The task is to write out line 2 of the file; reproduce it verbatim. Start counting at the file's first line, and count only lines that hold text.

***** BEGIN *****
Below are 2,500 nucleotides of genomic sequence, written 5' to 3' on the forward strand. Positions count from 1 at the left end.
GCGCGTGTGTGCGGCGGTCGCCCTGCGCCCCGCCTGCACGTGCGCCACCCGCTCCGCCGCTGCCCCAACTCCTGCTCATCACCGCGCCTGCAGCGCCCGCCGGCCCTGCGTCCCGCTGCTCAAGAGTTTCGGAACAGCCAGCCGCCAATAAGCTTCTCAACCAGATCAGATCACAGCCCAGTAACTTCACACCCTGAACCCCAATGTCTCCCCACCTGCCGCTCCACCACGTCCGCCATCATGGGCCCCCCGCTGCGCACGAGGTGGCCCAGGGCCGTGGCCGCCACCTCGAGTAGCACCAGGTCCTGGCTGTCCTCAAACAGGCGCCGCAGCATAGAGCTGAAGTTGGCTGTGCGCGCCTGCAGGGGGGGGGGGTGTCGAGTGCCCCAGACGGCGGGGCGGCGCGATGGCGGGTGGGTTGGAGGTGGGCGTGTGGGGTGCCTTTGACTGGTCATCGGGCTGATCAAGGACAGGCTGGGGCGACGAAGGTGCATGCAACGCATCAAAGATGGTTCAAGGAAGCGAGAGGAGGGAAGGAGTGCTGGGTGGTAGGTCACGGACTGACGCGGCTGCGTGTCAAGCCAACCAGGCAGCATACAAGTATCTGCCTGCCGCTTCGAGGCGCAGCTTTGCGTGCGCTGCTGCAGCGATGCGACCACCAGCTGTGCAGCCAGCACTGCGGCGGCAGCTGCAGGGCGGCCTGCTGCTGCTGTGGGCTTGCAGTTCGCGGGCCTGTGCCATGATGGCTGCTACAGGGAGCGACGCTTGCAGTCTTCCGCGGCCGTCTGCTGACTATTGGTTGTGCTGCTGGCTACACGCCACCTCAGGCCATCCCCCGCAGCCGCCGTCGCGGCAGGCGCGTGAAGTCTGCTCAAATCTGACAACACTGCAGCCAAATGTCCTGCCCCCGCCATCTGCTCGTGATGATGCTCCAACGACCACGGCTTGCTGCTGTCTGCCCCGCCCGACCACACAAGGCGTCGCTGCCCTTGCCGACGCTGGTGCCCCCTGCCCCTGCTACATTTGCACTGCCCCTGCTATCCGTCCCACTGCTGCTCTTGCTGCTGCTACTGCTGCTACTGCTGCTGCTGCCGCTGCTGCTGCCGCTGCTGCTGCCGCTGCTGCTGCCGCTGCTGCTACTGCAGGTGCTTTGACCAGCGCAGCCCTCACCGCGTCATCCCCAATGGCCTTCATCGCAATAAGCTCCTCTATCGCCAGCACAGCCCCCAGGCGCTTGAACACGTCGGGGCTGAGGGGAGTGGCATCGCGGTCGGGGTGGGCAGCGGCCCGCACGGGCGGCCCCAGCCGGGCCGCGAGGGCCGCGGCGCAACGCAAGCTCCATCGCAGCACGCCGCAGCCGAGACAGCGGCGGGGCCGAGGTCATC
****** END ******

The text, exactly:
GCGCGTGTGTGCGGCGGTCGCCCTGCGCCCCGCCTGCACGTGCGCCACCCGCTCCGCCGCTGCCCCAACTCCTGCTCATCACCGCGCCTGCAGCGCCCGCCGGCCCTGCGTCCCGCTGCTCAAGAGTTTCGGAACAGCCAGCCGCCAATAAGCTTCTCAACCAGATCAGATCACAGCCCAGTAACTTCACACCCTGAACCCCAATGTCTCCCCACCTGCCGCTCCACCACGTCCGCCATCATGGGCCCCCCGCTGCGCACGAGGTGGCCCAGGGCCGTGGCCGCCACCTCGAGTAGCACCAGGTCCTGGCTGTCCTCAAACAGGCGCCGCAGCATAGAGCTGAAGTTGGCTGTGCGCGCCTGCAGGGGGGGGGGGTGTCGAGTGCCCCAGACGGCGGGGCGGCGCGATGGCGGGTGGGTTGGAGGTGGGCGTGTGGGGTGCCTTTGACTGGTCATCGGGCTGATCAAGGACAGGCTGGGGCGACGAAGGTGCATGCAACGCATCAAAGATGGTTCAAGGAAGCGAGAGGAGGGAAGGAGTGCTGGGTGGTAGGTCACGGACTGACGCGGCTGCGTGTCAAGCCAACCAGGCAGCATACAAGTATCTGCCTGCCGCTTCGAGGCGCAGCTTTGCGTGCGCTGCTGCAGCGATGCGACCACCAGCTGTGCAGCCAGCACTGCGGCGGCAGCTGCAGGGCGGCCTGCTGCTGCTGTGGGCTTGCAGTTCGCGGGCCTGTGCCATGATGGCTGCTACAGGGAGCGACGCTTGCAGTCTTCCGCGGCCGTCTGCTGACTATTGGTTGTGCTGCTGGCTACACGCCACCTCAGGCCATCCCCCGCAGCCGCCGTCGCGGCAGGCGCGTGAAGTCTGCTCAAATCTGACAACACTGCAGCCAAATGTCCTGCCCCCGCCATCTGCTCGTGATGATGCTCCAACGACCACGGCTTGCTGCTGTCTGCCCCGCCCGACCACACAAGGCGTCGCTGCCCTTGCCGACGCTGGTGCCCCCTGCCCCTGCTACATTTGCACTGCCCCTGCTATCCGTCCCACTGCTGCTCTTGCTGCTGCTACTGCTGCTACTGCTGCTGCTGCCGCTGCTGCTGCCGCTGCTGCTGCCGCTGCTGCTGCCGCTGCTGCTACTGCAGGTGCTTTGACCAGCGCAGCCCTCACCGCGTCATCCCCAATGGCCTTCATCGCAATAAGCTCCTCTATCGCCAGCACAGCCCCCAGGCGCTTGAACACGTCGGGGCTGAGGGGAGTGGCATCGCGGTCGGGGTGGGCAGCGGCCCGCACGGGCGGCCCCAGCCGGGCCGCGAGGGCCGCGGCGCAACGCAAGCTCCATCGCAGCACGCCGCAGCCGAGACAGCGGCGGGGCCGAGGTCATC